The long trestle over the Oostanaula River, five miles north of Calhoun, about halfway between Big Shanty and Chattanooga, was one of the Yankee Bridge burner’s main targets. They stopped to cut the wire, and take up rail for what they hoped was the last time. As they bent their backs, prying up the spikes with their crowbar and trying to wrench the rail loose with a fence rail, they heard the whistle of the pursuing Texas, loud and clear from the south.
Here, James Andrews seemed to lose his nerve. He had brought his nineteen men through improbable adventures and peril. He had every reason to believe the track ahead was clear. The rail they were trying to lift was nearly loosened and just needed a few more minutes of effort to come off. When this rail was off, they could go about their bridge burning in peace and safety. But Andrews didn’t stand and fight long enough to finish tearing up the rail. None of the men knew why. One of the men wrote that Andrews “delighted in strategy” rather than “the plain course of a straight out- and-out fight with the pursing train.”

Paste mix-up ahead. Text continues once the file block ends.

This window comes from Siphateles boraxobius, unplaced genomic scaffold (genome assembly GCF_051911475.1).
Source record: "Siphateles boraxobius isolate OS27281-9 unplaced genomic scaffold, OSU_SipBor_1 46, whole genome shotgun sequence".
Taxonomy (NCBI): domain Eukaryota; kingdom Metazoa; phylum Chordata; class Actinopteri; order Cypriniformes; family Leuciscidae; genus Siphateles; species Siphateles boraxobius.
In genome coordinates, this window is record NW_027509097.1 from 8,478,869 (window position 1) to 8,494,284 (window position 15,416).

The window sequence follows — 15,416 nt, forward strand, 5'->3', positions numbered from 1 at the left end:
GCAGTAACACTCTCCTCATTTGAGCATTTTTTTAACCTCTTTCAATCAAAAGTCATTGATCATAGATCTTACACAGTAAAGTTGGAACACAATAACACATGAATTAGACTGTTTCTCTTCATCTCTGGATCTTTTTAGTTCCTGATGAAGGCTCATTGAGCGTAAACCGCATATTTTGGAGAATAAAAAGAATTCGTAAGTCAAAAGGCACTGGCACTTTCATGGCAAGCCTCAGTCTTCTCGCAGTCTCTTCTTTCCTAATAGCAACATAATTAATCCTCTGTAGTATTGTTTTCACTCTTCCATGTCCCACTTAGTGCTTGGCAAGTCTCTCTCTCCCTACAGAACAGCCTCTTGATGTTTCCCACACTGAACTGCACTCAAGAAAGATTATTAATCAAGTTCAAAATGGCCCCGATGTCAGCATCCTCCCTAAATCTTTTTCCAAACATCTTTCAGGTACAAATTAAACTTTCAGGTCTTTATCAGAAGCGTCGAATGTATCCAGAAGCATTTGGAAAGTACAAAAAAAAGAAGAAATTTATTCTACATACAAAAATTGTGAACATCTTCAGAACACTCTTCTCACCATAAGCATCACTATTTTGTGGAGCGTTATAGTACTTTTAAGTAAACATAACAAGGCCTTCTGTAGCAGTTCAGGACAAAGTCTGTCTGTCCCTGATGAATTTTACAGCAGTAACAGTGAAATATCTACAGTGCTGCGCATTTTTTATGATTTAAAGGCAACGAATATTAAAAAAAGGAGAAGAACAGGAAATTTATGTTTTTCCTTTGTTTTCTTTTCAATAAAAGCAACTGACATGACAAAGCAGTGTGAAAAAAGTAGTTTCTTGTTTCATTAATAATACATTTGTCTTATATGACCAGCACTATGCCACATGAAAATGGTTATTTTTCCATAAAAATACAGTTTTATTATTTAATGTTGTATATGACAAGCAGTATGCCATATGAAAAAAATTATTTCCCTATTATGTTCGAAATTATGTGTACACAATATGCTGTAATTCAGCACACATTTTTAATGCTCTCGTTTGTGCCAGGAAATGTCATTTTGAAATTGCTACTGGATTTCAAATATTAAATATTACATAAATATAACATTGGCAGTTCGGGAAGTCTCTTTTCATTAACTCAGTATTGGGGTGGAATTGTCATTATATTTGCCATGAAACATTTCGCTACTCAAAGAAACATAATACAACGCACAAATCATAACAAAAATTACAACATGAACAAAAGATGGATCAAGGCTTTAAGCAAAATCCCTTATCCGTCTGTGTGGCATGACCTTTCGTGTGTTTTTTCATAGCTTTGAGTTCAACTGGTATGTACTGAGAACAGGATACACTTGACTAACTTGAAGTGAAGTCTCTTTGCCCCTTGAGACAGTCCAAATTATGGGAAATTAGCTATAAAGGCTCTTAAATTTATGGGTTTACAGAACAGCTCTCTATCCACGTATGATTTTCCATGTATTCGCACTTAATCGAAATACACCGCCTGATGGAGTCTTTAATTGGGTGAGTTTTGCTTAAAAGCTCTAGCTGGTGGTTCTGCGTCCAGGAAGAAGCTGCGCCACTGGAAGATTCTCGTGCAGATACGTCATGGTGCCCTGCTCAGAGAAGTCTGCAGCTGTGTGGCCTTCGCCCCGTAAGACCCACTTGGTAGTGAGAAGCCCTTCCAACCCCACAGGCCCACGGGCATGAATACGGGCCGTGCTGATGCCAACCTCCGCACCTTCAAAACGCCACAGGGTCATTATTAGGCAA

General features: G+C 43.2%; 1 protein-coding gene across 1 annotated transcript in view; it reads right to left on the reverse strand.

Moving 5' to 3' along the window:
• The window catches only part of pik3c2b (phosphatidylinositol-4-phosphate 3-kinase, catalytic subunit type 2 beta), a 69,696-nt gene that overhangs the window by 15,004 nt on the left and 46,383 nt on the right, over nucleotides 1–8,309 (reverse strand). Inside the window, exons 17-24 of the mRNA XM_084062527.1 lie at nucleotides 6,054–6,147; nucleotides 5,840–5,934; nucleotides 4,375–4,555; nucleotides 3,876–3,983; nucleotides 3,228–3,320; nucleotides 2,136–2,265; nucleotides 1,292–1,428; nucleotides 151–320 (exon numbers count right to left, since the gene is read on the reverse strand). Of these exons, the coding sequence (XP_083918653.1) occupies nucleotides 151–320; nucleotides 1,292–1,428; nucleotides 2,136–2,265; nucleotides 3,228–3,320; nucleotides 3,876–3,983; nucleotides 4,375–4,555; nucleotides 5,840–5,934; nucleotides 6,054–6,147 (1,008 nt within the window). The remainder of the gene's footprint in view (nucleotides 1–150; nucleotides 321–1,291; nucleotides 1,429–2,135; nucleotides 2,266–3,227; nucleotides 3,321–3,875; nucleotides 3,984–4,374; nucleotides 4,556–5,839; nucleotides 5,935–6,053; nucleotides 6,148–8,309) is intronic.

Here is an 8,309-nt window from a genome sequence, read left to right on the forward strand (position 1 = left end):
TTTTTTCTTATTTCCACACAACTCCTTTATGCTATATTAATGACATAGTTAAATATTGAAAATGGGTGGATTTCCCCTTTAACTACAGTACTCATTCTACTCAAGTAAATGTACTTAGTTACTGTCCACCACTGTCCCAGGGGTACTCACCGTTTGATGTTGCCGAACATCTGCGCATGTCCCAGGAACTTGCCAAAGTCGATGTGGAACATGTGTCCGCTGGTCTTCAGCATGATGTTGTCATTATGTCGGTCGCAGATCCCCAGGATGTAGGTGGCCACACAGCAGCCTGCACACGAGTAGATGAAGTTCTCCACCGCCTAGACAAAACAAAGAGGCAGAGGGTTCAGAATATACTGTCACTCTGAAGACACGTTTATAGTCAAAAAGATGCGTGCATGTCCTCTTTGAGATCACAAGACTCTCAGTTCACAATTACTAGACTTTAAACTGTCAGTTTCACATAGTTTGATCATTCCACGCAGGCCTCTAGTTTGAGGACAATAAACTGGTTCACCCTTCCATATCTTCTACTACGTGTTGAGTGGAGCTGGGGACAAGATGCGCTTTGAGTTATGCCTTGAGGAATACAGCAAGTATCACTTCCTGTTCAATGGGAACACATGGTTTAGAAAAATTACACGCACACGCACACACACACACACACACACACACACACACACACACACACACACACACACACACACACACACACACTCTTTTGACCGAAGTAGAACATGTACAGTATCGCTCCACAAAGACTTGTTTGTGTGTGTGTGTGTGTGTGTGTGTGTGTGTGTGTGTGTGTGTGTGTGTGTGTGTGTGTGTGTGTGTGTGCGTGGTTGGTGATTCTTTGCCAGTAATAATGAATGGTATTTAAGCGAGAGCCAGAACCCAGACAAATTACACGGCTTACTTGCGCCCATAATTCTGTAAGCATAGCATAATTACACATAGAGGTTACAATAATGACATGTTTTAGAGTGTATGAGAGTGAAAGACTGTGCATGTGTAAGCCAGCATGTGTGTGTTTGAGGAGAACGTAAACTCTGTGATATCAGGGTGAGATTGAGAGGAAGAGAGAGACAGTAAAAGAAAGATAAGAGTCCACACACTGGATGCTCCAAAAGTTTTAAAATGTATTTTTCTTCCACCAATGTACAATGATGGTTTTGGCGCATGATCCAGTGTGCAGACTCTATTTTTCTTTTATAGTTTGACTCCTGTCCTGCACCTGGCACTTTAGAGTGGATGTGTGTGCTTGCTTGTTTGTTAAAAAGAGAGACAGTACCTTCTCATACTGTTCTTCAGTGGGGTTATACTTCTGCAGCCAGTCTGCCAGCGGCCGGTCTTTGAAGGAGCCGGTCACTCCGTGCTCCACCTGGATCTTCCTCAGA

The Locomotive Texas Finally Captures the Locomotive General
The General started up again, leaving the rail loose but still intact. The pursing Fuller and Murphy guided the Texas over the loose rail and continued the chase. Andrews tried to take advantage of his dwindling lead. He ordered the last boxcar uncoupled, reversed the General, and sent the boxcar hurtling down the track toward the Texas. Fuller too reversed course, skillfully picked up the runaway boxcar in full flight, and headed after the General, pushing the boxcar ahead of him. The Yankees dropped a second box car in the middle of the covered bridge over the Oostanaula. Fuller just shunted the two cars off at Resaca and continued north. Above Resaca, the Western & Atlantic wound through rough country.